The pandemic shock to valuations also provided us with the opportunity to buy into 3i, a FTSE 100 private equity and venture capital firm. The London-based business – which operates in a sector we are familiar with due to our own operations – featured in our model portfolio prior to the launch of the fund, but did not make the final cut, as its yield compressed in the run-up to the launch.

Nevertheless, we kept tabs on 3i, and last year were able to buy into the business at a 6% dividend yield, as its share price took a knock from the pandemic. The group’s largest balance sheet investment is in value retail, which we identified as better able to withstand the pandemic, with many stores deemed ‘essential’ and permitted to remain open during lockdowns. The cash generated from 3i’s investments filtered back into its balance sheet and supported dividend payments.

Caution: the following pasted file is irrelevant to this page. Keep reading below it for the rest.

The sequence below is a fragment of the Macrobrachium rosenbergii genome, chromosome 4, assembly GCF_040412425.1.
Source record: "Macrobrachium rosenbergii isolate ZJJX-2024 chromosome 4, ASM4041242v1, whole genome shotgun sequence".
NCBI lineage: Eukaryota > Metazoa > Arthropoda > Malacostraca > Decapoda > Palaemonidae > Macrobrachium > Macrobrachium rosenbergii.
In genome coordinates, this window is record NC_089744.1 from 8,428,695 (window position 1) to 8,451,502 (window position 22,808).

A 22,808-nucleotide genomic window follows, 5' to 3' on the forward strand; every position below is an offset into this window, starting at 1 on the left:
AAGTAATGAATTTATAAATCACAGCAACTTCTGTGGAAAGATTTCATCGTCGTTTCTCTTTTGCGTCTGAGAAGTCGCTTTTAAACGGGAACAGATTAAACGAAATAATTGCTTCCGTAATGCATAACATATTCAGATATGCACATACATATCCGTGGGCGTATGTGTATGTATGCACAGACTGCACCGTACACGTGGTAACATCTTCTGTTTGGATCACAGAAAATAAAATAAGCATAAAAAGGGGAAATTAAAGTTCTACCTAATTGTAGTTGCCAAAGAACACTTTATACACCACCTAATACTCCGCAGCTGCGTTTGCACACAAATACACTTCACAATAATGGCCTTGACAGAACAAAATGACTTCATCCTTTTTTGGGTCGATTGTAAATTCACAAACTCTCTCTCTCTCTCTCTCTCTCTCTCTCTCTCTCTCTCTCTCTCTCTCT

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As the economy recovers and valuations of UK equities are lifted, it is important to look across the market-cap spectrum for high-quality businesses displaying strong growth dynamics and resilient income. Hidden income generating gems come in all sizes, although we often find these companies in capital-light sectors more insulated from market shocks.

Inspired plc is one such small cap operating in a niche area. The leading UK corporate energy services and procurement specialist took a hit from the pandemic, with a segment of its customer base in the retail and hospitality sectors.

However, having first invested in the business in 2011, we knew the company possessed the management capability and structural growth potential to outlast the pandemic-induced disruption. By working closely with management and key stakeholders over the years, we support the strategy to shift the company’s focus from lowering energy bills to reducing carbon emissions – to capitalise on the growing sustainability agenda.